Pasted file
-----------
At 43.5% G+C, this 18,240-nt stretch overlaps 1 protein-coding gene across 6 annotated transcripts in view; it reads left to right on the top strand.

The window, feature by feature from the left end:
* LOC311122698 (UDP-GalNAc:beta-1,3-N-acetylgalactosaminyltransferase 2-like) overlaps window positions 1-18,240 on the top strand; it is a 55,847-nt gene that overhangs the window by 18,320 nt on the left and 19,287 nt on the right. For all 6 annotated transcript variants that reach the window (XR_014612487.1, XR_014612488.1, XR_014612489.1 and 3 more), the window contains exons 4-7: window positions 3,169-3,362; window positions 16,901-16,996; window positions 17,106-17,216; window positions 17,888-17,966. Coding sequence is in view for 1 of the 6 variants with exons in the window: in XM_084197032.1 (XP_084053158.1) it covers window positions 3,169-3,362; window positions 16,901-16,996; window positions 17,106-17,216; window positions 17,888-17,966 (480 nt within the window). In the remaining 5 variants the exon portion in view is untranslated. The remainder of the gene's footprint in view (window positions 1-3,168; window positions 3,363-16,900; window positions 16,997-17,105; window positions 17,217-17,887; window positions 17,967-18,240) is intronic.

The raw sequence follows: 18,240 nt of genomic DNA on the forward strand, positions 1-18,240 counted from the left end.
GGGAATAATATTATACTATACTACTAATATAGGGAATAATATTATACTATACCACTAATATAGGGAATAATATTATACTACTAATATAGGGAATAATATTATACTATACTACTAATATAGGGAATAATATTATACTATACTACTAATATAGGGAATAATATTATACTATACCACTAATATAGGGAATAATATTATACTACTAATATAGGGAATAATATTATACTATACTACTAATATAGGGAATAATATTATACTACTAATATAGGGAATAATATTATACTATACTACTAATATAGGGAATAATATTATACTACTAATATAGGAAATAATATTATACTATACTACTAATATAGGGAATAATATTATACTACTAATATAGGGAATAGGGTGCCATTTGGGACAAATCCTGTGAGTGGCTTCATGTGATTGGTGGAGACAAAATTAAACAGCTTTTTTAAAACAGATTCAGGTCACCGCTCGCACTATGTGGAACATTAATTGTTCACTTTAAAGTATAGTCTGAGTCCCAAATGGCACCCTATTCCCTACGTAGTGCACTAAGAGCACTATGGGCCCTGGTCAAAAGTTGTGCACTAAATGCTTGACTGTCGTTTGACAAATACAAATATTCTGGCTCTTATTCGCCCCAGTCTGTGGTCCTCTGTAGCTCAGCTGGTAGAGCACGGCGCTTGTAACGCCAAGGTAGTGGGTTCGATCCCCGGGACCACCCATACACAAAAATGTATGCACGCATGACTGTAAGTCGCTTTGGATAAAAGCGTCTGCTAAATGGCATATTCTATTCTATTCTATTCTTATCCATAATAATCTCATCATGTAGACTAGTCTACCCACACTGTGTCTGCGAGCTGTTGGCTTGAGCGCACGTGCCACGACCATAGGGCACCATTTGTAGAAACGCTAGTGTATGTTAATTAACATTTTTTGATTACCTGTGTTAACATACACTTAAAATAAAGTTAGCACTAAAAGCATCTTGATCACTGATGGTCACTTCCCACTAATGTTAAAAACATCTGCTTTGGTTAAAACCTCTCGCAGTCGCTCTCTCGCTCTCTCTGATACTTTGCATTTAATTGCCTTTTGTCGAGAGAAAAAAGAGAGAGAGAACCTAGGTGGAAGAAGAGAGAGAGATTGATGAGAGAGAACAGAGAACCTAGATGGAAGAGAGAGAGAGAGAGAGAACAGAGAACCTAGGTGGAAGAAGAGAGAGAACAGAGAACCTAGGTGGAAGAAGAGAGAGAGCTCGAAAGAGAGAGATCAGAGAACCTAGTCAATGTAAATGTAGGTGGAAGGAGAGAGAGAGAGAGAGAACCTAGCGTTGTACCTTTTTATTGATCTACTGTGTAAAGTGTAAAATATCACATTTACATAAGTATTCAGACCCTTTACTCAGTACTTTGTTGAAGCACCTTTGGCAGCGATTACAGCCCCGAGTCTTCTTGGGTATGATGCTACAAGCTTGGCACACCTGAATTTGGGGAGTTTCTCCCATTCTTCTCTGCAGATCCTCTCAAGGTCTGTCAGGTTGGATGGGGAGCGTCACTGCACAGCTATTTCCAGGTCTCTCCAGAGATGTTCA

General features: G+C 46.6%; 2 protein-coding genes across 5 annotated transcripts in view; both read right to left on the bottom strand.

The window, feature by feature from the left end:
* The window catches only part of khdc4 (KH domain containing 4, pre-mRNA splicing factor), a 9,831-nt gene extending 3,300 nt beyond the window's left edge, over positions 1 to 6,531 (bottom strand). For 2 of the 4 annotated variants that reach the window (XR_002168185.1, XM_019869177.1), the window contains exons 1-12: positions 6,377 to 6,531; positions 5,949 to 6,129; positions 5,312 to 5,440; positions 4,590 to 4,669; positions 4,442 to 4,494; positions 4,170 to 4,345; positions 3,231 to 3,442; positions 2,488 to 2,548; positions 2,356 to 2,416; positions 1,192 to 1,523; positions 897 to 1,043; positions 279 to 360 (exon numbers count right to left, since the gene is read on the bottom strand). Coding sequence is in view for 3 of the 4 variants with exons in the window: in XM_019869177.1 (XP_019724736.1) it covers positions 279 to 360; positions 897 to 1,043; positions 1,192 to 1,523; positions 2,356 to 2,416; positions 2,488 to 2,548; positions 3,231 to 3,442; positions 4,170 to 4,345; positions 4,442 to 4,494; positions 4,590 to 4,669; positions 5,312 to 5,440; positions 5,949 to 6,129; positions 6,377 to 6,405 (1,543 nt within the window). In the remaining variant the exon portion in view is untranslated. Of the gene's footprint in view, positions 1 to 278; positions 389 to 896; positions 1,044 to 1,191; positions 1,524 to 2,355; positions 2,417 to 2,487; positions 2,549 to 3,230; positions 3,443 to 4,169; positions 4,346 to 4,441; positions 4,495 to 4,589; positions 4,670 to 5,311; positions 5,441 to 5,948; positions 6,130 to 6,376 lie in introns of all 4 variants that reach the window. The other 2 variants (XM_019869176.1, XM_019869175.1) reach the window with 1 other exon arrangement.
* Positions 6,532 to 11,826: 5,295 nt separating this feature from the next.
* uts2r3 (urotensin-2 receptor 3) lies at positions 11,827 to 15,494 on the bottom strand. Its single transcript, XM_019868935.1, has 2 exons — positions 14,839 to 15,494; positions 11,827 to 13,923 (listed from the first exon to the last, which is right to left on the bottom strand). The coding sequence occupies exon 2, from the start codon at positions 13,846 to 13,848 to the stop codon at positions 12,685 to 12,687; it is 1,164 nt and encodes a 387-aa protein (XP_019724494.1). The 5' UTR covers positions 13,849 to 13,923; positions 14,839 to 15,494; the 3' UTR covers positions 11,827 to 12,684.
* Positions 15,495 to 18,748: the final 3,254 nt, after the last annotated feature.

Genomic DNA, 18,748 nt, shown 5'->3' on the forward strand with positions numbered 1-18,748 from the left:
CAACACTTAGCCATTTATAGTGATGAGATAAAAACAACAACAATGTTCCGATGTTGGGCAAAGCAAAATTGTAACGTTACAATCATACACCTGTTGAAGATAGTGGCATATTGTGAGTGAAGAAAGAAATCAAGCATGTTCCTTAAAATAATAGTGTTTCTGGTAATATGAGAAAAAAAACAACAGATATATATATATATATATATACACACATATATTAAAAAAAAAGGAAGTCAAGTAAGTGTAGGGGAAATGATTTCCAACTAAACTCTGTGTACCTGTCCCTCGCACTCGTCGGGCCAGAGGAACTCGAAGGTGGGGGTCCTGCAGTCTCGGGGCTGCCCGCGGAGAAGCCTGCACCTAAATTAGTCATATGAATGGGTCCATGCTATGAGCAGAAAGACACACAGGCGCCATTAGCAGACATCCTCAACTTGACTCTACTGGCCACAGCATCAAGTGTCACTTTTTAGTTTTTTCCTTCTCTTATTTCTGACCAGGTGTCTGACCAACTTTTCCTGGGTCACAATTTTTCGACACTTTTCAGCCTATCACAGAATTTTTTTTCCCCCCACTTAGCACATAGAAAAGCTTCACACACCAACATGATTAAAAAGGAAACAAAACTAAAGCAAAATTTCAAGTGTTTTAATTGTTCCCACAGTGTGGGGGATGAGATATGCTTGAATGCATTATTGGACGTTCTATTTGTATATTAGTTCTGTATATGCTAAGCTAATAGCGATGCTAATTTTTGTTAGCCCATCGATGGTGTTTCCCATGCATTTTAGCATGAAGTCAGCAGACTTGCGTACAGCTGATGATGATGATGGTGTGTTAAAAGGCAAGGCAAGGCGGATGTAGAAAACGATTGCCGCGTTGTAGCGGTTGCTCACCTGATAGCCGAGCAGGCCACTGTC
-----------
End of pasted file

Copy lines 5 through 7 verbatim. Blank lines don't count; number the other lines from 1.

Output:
GGGAATAATATTATACTATACTACTAATATAGGGAATAATATTATACTATACCACTAATATAGGGAATAATATTATACTACTAATATAGGGAATAATATTATACTATACTACTAATATAGGGAATAATATTATACTATACTACTAATATAGGGAATAATATTATACTATACCACTAATATAGGGAATAATATTATACTACTAATATAGGGAATAATATTATACTATACTACTAATATAGGGAATAATATTATACTACTAATATAGGGAATAATATTATACTATACTACTAATATAGGGAATAATATTATACTACTAATATAGGAAATAATATTATACTATACTACTAATATAGGGAATAATATTATACTACTAATATAGGGAATAGGGTGCCATTTGGGACAAATCCTGTGAGTGGCTTCATGTGATTGGTGGAGACAAAATTAAACAGCTTTTTTAAAACAGATTCAGGTCACCGCTCGCACTATGTGGAACATTAATTGTTCACTTTAAAGTATAGTCTGAGTCCCAAATGGCACCCTATTCCCTACGTAGTGCACTAAGAGCACTATGGGCCCTGGTCAAAAGTTGTGCACTAAATGCTTGACTGTCGTTTGACAAATACAAATATTCTGGCTCTTATTCGCCCCAGTCTGTGGTCCTCTGTAGCTCAGCTGGTAGAGCACGGCGCTTGTAACGCCAAGGTAGTGGGTTCGATCCCCGGGACCACCCATACACAAAAATGTATGCACGCATGACTGTAAGTCGCTTTGGATAAAAGCGTCTGCTAAATGGCATATTCTATTCTATTCTATTCTTATCCATAATAATCTCATCATGTAGACTAGTCTACCCACACTGTGTCTGCGAGCTGTTGGCTTGAGCGCACGTGCCACGACCATAGGGCACCATTTGTAGAAACGCTAGTGTATGTTAATTAACATTTTTTGATTACCTGTGTTAACATACACTTAAAATAAAGTTAGCACTAAAAGCATCTTGATCACTGATGGTCACTTCCCACTAATGTTAAAAACATCTGCTTTGGTTAAAACCTCTCGCAGTCGCTCTCTCGCTCTCTCTGATACTTTGCATTTAATTGCCTTTTGTCGAGAGAAAAAAGAGAGAGAGAACCTAGGTGGAAGAAGAGAGAGAGATTGATGAGAGAGAACAGAGAACCTAGATGGAAGAGAGAGAGAGAGAGAGAACAGAGAACCTAGGTGGAAGAAGAGAGAGAACAGAGAACCTAGGTGGAAGAAGAGAGAGAGCTCGAAAGAGAGAGATCAGAGAACCTAGTCAATGTAAATGTAGGTGGAAGGAGAGAGAGAGAGAGAGAACCTAGCGTTGTACCTTTTTATTGATCTACTGTGTAAAGTGTAAAATATCACATTTACATAAGTATTCAGACCCTTTACTCAGTACTTTGTTGAAGCACCTTTGGCAGCGATTACAGCCCCGAGTCTTCTTGGGTATGATGCTACAAGCTTGGCACACCTGAATTTGGGGAGTTTCTCCCATTCTTCTCTGCAGATCCTCTCAAGGTCTGTCAGGTTGGATGGGGAGCGTCACTGCACAGCTATTTCCAGGTCTCTCCAGAGATGTTCA

General features: G+C 46.6%; 2 protein-coding genes across 5 annotated transcripts in view; both read right to left on the bottom strand.

The window, feature by feature from the left end: